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An iPhone Tester Caught In Apple’s Supply Chain


You probably know that Apple sold a lot of iPhones in the past. Even the latest model – the iPhone 5 – sold millions of units each and every week, especially after it was first released. What you might not realize is everything Apple had to go through to make sure they could produce enough smartphones to keep up with the demand.

A lot of Apple’s hardware is actually produced in Asia where the labor is a lot less expensive. Just imagine the cost of the iPhone if it was all built and assembled in the United States or another “first world” nation. However, while it’s cheaper to get things produced in Asia and elsewhere in the world, this strategy comes with problems of its own.

An iPhone Tester Caught In Apple's Supply Chain

Most iPhones and other Apple devices are put together and assembled in China, but before the parts get there they’re produced in other countries – on four different continents. As you might imagine, trying to keep tabs on everything that needs to work smoothly is quite difficult. And no, there’s not an app to help with the task.

Fortunately, Apple has had a lot of experience dealing with this problem. Still, Dhong and his wife Salome – both Christians who believe in Jesus Christ as their Lord and Savior – were caught up in the nightmare that is Apple’s current supply chain around the world. Dhong paid $250 for the opportunity to travel where Hinduism and Buddhism reign supreme.

The religious differences weren’t the only problem Dhong and his wife had to deal with – far from that in fact. After giving up his passport, Dhong was told to go to Kathmandu in order to work as a part of Apple’s supply chain. He had to come up with another $500 upfront, though, which was difficult because he was a dairy farmer.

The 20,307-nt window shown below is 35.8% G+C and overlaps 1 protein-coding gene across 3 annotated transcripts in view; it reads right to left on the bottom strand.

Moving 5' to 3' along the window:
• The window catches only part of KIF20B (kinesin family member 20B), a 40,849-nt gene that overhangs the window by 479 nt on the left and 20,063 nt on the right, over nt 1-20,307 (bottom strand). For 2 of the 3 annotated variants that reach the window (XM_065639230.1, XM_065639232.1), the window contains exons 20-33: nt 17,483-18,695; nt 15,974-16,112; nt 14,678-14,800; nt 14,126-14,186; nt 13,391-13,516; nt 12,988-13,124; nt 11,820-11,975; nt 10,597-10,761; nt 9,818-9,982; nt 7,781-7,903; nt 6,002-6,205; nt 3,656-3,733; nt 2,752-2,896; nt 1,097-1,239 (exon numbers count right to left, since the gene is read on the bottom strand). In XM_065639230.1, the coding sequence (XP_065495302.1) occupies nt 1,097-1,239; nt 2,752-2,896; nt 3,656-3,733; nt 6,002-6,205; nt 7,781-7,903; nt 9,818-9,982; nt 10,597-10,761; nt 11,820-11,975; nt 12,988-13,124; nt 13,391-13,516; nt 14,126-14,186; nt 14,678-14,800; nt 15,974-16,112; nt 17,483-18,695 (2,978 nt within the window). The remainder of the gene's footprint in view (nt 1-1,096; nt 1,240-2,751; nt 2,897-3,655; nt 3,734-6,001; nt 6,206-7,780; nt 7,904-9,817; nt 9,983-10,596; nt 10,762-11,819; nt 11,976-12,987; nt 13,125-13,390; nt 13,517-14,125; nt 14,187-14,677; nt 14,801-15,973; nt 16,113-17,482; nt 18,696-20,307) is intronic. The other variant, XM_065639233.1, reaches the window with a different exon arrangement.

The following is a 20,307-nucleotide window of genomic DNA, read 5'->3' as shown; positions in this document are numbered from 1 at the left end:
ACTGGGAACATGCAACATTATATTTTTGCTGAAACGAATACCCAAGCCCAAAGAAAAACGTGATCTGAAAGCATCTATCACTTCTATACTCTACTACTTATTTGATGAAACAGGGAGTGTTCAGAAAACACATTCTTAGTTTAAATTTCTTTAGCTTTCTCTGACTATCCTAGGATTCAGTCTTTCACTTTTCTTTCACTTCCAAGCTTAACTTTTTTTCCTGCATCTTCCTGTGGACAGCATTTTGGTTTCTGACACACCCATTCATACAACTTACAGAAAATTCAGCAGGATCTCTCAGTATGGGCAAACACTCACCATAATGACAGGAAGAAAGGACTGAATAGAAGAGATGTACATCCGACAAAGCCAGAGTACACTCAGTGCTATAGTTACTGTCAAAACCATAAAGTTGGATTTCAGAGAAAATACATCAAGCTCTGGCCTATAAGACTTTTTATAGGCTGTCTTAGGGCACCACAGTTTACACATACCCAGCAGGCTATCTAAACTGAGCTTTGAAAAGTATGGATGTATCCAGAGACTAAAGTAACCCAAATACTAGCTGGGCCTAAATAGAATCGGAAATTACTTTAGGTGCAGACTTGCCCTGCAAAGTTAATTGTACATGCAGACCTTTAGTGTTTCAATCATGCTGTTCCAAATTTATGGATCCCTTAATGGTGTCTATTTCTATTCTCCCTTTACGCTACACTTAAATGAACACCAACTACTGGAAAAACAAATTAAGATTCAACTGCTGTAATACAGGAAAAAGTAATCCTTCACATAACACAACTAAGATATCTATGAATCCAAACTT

After borrowing $350 – which he gave to the broker who promised him a job – he headed to Kathmandu to start his new life. He was hoping for a great job that would enable him to pay back the broker and others, but the situation got bad once he arrived. From the 12 hour workdays to the clothing he had to wear, there was a lot to not like about the job.

But again, things got even worse for him. Thanks to the government of Nepal and the greed of Apple, he was paid around $178 a month for his long 12 hour days each month. Dhong’s job was to test the new camera on the iPhone 5. Eventually he lost the job when the demand for the phone went down.

Rather than going home, however, he was trapped in the foreign nation because he didn’t have enough money to pay to get his passport back from the broker. This led to a lot of other headaches. Before you praise Apple for being the pinnacle of technology companies, think about what they do to humans around the world in order to meet the demand for their expensive products.

Written by: Gustavia Heffner wanted a Directory Script that just worked and he found one. He really likes a well designed social media infographic when he finds one.

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